Skip to main content

Development Methods and Architectural Styles

This is the first in a series on how applications are developed, with a focus on development methods and architectural styles that are gaining in significance. Methods aren’t the same as styles and some pairings work well together. This discussion starts with a bit of history.

Development Methods or Philosophies

Computer applications have been developed for over 50 years. During this time, ideas have changed quite a bit about the right way to develop them. Demands originating from the applications themselves have changed and driven the development and deployment methods used. Consider how two major software updates a year versus four incremental changes a day significantly influences the approach used to plan, change and deploy those modifications.

Architectural Styles

Architectural styles have also changed over the years. In the early days, applications were often designed so that they collected the daily data changes for the recurring update run. They did this because I/O devices were slow and other resources like computer time were scarce, so once a day was all that was possible. Batch was an architectural style that had certain goals and tactics like keeping run time to a minimum by reducing operator inputs and intervention. Part of the style included conventions like a master file that was updated from a transaction file containing all of the day’s updates.

Methods and Styles

In the past, we used the waterfall method of development paired with the pseudo-conversational architectural style for CICS. This was a common pairing. Waterfall was a good method for the time for many companies. It helped to roll out new application function in an orderly manner but not too quickly, as there were often limitations in the company as to how a company made IT changes. Requirements were gathered and shared. A plan for the release was developed in conjunction with a design for each block of new function. Along the way, with each deliverable, management and stakeholders were given a chance to weigh in and change the plan, order of the roll out, and make other inputs although these inputs understandably slowed the rate of change.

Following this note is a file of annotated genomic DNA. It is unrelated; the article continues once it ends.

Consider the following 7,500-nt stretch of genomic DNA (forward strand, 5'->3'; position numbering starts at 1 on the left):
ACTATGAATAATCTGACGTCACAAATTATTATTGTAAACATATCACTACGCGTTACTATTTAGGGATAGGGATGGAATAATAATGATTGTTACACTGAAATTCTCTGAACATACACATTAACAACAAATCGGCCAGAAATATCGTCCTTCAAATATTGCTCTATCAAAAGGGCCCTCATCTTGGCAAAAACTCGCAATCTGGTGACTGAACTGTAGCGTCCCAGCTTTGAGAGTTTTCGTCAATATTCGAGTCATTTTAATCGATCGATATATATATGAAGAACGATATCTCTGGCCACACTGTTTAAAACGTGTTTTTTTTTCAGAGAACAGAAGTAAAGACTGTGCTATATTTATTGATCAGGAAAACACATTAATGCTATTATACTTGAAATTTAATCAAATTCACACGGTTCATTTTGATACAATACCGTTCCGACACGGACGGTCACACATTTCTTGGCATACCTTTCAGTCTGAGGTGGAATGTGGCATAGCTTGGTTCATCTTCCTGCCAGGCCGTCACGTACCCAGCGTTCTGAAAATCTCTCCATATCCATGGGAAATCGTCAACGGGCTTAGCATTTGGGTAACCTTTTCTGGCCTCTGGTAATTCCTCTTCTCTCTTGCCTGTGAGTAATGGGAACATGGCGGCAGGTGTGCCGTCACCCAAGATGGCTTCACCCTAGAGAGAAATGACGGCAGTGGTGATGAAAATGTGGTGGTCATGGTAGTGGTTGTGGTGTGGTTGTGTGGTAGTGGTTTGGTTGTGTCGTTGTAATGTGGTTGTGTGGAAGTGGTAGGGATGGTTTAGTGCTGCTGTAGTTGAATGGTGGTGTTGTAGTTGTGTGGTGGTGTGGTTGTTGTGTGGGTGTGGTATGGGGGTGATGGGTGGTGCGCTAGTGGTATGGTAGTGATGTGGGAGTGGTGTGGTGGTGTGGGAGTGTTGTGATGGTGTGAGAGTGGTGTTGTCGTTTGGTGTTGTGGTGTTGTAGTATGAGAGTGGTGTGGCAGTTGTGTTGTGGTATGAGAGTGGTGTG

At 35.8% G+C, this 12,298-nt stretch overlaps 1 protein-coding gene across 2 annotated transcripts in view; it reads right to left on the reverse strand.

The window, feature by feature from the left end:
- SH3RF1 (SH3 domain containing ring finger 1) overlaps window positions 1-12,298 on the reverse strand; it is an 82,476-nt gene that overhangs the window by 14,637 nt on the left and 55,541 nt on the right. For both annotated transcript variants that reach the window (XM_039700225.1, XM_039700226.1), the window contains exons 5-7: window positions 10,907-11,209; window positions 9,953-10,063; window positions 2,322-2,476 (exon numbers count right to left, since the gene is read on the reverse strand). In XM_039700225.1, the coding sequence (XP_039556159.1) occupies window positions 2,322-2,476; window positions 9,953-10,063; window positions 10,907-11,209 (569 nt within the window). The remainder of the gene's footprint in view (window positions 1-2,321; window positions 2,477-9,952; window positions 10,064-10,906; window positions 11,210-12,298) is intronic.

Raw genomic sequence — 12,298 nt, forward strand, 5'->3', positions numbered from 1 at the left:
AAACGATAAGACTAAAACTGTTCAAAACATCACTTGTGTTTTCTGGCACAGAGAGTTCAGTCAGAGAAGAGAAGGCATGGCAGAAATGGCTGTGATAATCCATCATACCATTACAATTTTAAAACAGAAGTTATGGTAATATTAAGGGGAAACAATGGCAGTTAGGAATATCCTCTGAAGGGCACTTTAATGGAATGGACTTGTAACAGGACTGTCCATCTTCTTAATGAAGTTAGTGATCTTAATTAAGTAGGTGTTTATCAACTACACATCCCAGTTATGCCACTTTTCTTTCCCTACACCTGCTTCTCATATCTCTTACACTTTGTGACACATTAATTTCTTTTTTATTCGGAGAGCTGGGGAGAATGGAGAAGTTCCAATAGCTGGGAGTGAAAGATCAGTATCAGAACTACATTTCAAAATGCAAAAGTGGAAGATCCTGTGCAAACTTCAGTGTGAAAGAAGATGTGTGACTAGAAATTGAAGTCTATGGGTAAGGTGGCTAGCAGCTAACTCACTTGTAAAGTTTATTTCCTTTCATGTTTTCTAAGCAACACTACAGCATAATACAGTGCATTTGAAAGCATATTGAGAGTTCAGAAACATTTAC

When teams started developing the code, they were aware of the constraints of the style. Because the style was pseudo-conversational, developers had the job of making the interaction with the application appear as one well-coordinated conversation whereas within the application code, they would use techniques like imbedding the next transaction identifier in the map on the display screen or use the “RETURN on TRANSID” technique when each part of the logical transaction was completed. Programmers also learned to save context data needed to continue the conversation at the display screen in temporary storage or transient data queues. This was the essence of the pseudo-conversational architectural style.

Other Methods Styles

Over the next few weeks, I’ll discuss other pairings of methods and styles that have become useful focusing on the drivers that have caused them to arise. Old methods and styles survive and sometimes thrive whereas new approaches reflect the changes in technology driven by human wants and needs.